The first seaplane flight was in 1912, but it wasn’t until 1938 that the government decided to establish a seaplane base in Lisbon. Can you imagine taking your hand baggage on a boat out to the waiting seaplane at Cabo Ruivo. Strangely the Portela airport opened on 15 October 1942, just four years later, during World War II, and initially operated in conjunction with the Cabo Ruivo Seaplane Base. Seaplanes performed transatlantic flights, and passengers were transferred onto continental flights operating from the new airport. The future of air transport was moving fast.

The Wright brothers managed to get a ‘serious’ plane into the air in 1903, but it took many years of experiment and development before something resembling a passenger aircraft made its first flight. Portugal figured frequently from the early days. In 1919 a US Navy flying boat made it from Newfoundland to Portugal by way if the Azores, and then flew on to England. It was a 23 day trip with over 54 hours in the air. Don’t complain about flights taking two or three hours to reach Portugal these days.

Crossing the oceans was the big challenge

Overland flights were not such a challenge as crossing the ocean. These shorter range flights started in the 1920’s but didn’t start to attract many passengers until the 1930’s. Flights were long with frequent refuelling stops, bumpy, to put it mildly. Passengers frequently sat on wicker chairs but were served anything up to a seven course meal. In-flight entertainment systems looked rather different too. Today aeroplane entertainment is a solitary, hi-tech affair but, in the early days of flight, passengers would typically gather around a single screen if they wanted to catch a movie. One of the earliest films to be shown up high was Sir Arthur Conan Doyle's ‘The Lost World’ in 1925 with Imperial Airways.

The big target was to cross the Atlantic to North or South America and Pan American achieved this in 1939 with their ‘Yankee Clipper’ aircraft or "flying boat". The main departure points were Southampton and Lisbon. You could fly overland, albeit with a few stops and the transfer from Lisbon airport down to the docks to a waiting flying boat. Lisbon was a main staging post for flights to Africa.

The end of the flying boat airline era came after the second world war. The flying boats were designed because there were originally very few long runways that could handle a large airliner. Also the navigation aids of the time were minimal and bad weather often meant that planes had to land with a cross-wind. The flying boat overcame all of these things neatly with ready made water runways available all over the world.

And on February 23, 1939, the grandest embodiment of the flying boats, the Boeing 314, made its inaugural flight from San Francisco to Hong Kong. The California Clipper had plush seating for 74 (sleeping berths for 36), a separate dining room where passengers were served full-course meals, separate men's and women's bathrooms, a deluxe compartment for VIPs, dressing rooms, and a dedicated lounge. Try selling that idea to Ryanair.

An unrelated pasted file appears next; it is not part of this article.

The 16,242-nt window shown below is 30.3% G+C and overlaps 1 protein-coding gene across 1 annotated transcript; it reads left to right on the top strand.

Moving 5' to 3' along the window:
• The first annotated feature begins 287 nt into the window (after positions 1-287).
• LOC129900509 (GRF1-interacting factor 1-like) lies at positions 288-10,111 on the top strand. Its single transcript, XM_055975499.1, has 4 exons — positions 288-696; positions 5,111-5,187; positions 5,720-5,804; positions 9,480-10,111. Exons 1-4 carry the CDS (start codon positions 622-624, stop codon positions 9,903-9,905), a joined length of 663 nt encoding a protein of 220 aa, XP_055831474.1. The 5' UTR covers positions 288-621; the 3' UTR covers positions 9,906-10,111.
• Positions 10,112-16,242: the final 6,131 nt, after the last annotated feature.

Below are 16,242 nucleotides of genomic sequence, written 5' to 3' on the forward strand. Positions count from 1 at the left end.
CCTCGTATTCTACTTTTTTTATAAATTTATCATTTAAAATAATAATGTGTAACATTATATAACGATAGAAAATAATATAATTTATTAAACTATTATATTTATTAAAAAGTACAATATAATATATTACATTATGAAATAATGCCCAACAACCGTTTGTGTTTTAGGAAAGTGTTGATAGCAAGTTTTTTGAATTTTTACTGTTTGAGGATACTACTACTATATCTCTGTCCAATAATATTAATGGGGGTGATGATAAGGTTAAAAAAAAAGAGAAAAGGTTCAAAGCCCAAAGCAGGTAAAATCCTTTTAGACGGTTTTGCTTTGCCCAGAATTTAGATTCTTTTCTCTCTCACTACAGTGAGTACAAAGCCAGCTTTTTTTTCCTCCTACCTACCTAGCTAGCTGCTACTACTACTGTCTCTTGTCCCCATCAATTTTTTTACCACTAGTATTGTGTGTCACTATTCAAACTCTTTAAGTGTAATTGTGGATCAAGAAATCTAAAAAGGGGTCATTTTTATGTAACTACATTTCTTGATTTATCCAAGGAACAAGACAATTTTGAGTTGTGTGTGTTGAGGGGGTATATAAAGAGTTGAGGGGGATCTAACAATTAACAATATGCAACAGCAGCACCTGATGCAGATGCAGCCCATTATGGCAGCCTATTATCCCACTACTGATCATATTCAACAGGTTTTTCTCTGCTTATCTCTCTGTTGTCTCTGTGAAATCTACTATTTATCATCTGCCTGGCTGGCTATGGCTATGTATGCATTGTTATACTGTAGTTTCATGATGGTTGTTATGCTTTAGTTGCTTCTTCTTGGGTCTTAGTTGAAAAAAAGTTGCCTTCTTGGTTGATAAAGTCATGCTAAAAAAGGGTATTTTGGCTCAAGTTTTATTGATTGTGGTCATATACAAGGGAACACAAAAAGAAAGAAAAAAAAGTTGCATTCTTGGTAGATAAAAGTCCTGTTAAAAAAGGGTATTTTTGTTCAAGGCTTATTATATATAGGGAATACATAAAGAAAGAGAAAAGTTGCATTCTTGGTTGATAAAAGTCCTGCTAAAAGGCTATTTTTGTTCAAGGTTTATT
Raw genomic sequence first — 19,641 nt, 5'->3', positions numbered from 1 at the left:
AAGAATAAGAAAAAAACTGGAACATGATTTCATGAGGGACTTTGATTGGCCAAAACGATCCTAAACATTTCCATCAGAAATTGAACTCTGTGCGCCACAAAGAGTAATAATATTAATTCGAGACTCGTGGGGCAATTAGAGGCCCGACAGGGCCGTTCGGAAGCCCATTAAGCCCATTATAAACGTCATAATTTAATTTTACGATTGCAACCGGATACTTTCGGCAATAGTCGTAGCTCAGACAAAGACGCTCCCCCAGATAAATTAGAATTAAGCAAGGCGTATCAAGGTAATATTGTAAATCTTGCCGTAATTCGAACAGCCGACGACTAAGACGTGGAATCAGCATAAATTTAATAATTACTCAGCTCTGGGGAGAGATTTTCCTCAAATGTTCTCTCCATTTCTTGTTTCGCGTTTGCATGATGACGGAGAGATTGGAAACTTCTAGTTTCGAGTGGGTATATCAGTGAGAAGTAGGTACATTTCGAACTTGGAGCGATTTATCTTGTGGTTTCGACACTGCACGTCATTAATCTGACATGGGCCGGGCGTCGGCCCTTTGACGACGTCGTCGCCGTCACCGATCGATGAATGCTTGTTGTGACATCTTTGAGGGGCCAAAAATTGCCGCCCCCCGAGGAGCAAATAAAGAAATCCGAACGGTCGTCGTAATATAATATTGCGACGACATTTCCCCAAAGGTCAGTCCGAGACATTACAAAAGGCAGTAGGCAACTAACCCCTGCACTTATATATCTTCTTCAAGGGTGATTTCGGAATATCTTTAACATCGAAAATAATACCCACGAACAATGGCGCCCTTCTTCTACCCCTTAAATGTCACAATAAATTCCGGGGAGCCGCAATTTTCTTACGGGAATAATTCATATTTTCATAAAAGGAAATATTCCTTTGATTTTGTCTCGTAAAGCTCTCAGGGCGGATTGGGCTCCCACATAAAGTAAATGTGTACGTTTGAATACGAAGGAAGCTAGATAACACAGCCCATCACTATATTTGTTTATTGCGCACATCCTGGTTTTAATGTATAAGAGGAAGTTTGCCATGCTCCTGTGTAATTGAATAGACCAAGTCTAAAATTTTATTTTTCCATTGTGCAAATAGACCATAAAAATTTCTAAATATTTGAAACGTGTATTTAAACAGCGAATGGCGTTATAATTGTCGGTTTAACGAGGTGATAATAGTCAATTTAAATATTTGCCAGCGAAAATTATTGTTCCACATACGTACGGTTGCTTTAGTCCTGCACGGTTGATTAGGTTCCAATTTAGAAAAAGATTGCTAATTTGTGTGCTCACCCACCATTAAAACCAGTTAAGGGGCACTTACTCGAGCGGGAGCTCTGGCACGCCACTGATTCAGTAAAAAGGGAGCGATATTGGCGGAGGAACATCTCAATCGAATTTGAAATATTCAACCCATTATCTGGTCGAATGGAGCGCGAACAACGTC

Post war the development of conventional aircraft moved at great speed, not least due to the experience gained from wartime bombers that had better range and could carry a large payload.

Speed and convenience increased, but the luxuries disappeared as demand increased and the rule became fit as many people as you can in the most economic way. The glamour of flying was gone.

Bring back comfortable travel

What many people want is to be able to travel to Portugal by train. Flying has long lost its glamour and the hassles of the airports are time consuming and frustrating. The EU and the train operators are fully aware of this and progressing faster than you might think. Budding operators such as Midnight Trains are working hard to bring luxury sleeper trains into service, companies such as Nightjet are already operating. Five years ago, sleeper trains were closing down everywhere, the rolling stock was old and not capable of the sort of speeds the future of train travel demands. This is changing fast due to demand.

Spanish operator RENFE is determined to start operations from St. Pancras International to Paris and onwards. According to the general management of Getlink, the operators of the Chanel Tunnel, RENFE could soon obtain its license.

Once granted the infrastructure for high speed rail travel direct from London to Madrid and Seville is already available. If passenger demand is there, there is no practical reason for this not to become available quickly. Madrid to Lisbon remains the last barrier to high speed rail for London to Portugal.

Spain receives funding to complete Madrid-Lisbon connection

The European Commission has approved a EUR 265 million funding from the European Regional Development Fund for the improvement of 178 km rail section part of Madrid-Lisbon high-speed line on the Atlantic Corridor.

€1.56 billion is the total value of the project which is expected to be completed in December 2022. According to official reports the line between the Spanish border and Lisbon is currently planned to open by 2030.

You can already travel from London to Lisbon via Barcelona and Madrid but what most people want is direct high speed service with sleeper carriages. Bringing back the comfort and ‘glamour’ of travel is nearer than you think, but it won’t be by plane, the train is the future.